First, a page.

With midterms rapidly approaching, Dem flip-flopping in now in overdrive


Diary of disturbing disinformation and dangerous delusions

With elections just three weeks off, Democrats have suddenly been singing a different tune on a wide range of issues, especially — given that soaring crime is a top issue — criminal-justice reforms and defunding the police. Here are 10 examples of almost comical flip-flops by leading Democrats.   


President Joe Biden

President Biden has flipped his view on defunding the police since 2020.
President Biden has flipped his view on defunding the police since 2020.
BACKGRID

Question: “But do we agree that we can redirect some of the [police] funding?”

Answer: “Yes, absolutely.” 

— President Biden, July 2020

“The answer is not to ‘defund the police,’ it’s to fund the police.”

Biden, August 2022


Letitia James, NY state attorney general

New York AG Letitia James now wants to fox cashless bail instead of eliminating it.
New York AG Letitia James now says we should look at fixing cashless bail.
Lev Radin/Pacific Press/Shutterstock

“I’ll work to eliminate cash bail.”

— NY state Attorney General Letitia James, 2018

“We need to address a wide range of issues, including . . . looking at [fixing cashless] bail.”

— James, Tuesday


Beto O’Rourke, Texas gubernatorial candidate

Beto O'Rourke is now claiming he never supported the "defund the police" movement.
Beto O’Rourke claims he never supported the “defund the police” movement.
Getty Images

“I really love that Black Lives Matters and other protesters have put this front and center . . . in some necessary cases, completely dismantling those police forces and rebuilding them.”

Texas gubernatorial candidate Beto O’Rourke, 2020

“I don’t think I’ve ever advocated for defunding the police.”

— O’Rourke, 2021, after launching his campaign for governor


Rep. Jerrold Nadler

Rep. Jerrold Nadler is now in favor of giving police departments more federal money.
Rep. Jerrold Nadler this year backed giving police departments more federal money.
AP

“We’re spending too much on the police.”

Rep. Jerrold Nadler, 2020 

“Yes.”

— Nadler, August, 2022, when asked if he backed more federal funding for police


John Fetterman, US Senate candidate, Pa.

Pennsylvania Lt. Gov. previously wanted wanted to reduce the prison population by a third.
Pennsylvania Lt. Gov. John Fetterman previously called for reducing the prison population by a third.
AP

“We could reduce our prison population by ⅓ and not make anyone less safe.” 

John Fetterman, US Senate candidate, Pa., 2020 (a sentiment he’s repeated numerous times)

“This idea that I want to release all these prisoners is just also a lie.”

—  Fetterman, Oct. 2022


Speaker Nancy Pelosi

House Speaker Nancy Pelosi claimed Biden didn't have the authority to forgive students loans.
House Speaker Nancy Pelosi flip-flopped on whether Biden has the authority to forgive student loans.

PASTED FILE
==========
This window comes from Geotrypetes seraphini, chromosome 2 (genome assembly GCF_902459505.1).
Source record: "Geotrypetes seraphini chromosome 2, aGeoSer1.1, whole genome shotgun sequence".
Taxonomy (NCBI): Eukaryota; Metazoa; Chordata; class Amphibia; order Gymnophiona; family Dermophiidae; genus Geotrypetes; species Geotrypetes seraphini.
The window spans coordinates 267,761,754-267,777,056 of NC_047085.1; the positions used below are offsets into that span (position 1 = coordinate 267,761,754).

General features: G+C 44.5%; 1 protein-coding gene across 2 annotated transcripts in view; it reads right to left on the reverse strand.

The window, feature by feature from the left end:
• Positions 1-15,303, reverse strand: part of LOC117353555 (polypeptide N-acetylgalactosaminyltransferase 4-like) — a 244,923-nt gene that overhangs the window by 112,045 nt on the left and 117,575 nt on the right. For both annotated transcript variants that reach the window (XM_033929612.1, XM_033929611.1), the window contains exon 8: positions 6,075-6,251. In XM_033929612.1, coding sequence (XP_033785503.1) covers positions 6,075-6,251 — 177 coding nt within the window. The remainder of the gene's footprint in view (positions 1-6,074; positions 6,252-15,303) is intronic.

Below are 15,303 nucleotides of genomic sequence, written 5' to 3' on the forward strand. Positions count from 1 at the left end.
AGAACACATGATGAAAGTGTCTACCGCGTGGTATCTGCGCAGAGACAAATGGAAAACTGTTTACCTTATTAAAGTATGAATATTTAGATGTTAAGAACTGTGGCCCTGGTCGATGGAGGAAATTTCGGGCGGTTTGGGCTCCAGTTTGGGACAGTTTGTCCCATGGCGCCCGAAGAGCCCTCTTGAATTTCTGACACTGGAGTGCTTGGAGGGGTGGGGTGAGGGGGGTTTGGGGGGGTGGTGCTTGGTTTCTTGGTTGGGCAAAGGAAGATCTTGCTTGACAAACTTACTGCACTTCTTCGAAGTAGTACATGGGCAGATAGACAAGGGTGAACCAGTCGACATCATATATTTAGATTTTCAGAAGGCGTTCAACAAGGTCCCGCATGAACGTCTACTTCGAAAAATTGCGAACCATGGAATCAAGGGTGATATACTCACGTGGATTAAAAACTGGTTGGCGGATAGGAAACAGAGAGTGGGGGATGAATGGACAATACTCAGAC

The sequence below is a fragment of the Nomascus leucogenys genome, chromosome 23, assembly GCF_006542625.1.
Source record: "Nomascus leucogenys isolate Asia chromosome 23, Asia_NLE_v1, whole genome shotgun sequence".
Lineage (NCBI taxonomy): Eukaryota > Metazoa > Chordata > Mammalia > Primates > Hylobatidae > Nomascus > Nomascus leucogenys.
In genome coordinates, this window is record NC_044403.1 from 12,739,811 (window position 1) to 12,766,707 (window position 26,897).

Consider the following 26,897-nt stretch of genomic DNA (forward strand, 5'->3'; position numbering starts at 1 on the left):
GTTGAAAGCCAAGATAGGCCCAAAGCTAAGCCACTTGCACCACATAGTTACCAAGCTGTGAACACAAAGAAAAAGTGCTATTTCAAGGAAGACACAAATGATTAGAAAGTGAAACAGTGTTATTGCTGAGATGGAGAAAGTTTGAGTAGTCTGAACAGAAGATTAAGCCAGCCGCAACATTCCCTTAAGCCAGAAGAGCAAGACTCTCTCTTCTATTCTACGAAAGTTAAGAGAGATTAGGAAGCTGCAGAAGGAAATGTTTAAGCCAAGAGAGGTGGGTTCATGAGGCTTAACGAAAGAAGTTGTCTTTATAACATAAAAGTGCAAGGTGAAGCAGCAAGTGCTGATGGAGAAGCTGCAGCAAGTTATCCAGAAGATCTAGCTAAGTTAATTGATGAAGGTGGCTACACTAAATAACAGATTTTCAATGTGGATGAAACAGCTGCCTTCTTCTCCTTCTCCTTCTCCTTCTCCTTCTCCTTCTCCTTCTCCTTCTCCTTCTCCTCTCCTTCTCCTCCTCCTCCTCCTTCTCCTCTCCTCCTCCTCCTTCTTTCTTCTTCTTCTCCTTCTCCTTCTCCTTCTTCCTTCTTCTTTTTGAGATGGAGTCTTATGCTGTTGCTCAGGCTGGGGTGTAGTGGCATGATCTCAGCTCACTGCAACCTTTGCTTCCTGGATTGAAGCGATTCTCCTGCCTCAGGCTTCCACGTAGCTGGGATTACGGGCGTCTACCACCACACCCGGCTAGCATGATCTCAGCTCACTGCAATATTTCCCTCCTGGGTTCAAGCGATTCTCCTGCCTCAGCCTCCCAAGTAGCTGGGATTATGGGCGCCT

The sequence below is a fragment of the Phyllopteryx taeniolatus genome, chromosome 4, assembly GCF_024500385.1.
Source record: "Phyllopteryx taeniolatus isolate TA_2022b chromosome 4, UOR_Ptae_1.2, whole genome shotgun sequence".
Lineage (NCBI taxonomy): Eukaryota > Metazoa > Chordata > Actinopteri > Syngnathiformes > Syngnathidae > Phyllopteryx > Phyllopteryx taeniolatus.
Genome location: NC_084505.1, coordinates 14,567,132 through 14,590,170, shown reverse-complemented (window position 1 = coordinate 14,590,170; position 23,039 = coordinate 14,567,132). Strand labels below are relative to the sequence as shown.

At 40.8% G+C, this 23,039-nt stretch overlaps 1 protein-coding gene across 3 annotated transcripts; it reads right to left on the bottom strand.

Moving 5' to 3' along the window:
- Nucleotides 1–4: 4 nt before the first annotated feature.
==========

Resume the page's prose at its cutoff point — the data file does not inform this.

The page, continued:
AP

“People think that the president . . . has the power for [student] debt forgiveness. He does not . . . That has to be an act of Congress.”

— Speaker Nancy Pelosi, July 2021

 “Clearly, it seems he has the authority.”

— Pelosi, August 2022


Mandela Barnes, US Senate candidate, Wis.

Wisconsin Senate candidate Mandela Barnes advocated for redirecting money from police department budgets.
Wisconsin Senate candidate Mandela Barnes advocated for redirecting money from police department budgets.
Getty Images

“We need to invest more in neighborhood services . . .  Where will that money come from? . . . From overbloated budgets and police departments.”

— Mandela Barnes, US Senate candidate, Wis., 2020 

“They’re claiming I want to defund the police . . . That’s a lie.”

— Barnes, recent ad


Stacey Abrams, candidate for governor, Ga.

Stacey Abrams has finally changed her tune on the 2018 gubernatorial election she lost.
Stacey Abrams has finally changed her tune on the 2018 gubernatorial election she lost.
ZUMAPRESS.com

“Despite the final tally . . . we won.”

— Stacey Abrams, April 2019, on Georgia’s 2018 governor’s race

“I have never been unclear . . . I did not win the race.”

— Abrams, this month


Vice President Kamala Harris

Vice President Kamala Harris' views on marijuana legalization have changed since she was a district attorney.
Vice President Kamala Harris’ views on marijuana legalization have changed since she was a district attorney.
CNP/MediaPunch

“He’s entitled to his opinion [backing pot legalization].” 

— Vice President Kamala Harris, laughing and taking issue with her then-GOP foe, 2014. As San Francisco’s district attorney, Harris oversaw 1,956 marijuana convictions.

“Nobody should have to go to jail for smoking weed.” 

— Harris, this month


President Biden

Biden claimed that inflation would be temporary.
Biden claimed inflation would be temporary.
AP

“The data shows that most of the price increases we’ve seen are — were expected and expected to be temporary.”

— President Biden, July 2021

“Prices are still too high.”

Biden, this month

— Compiled by The Post Editorial Board





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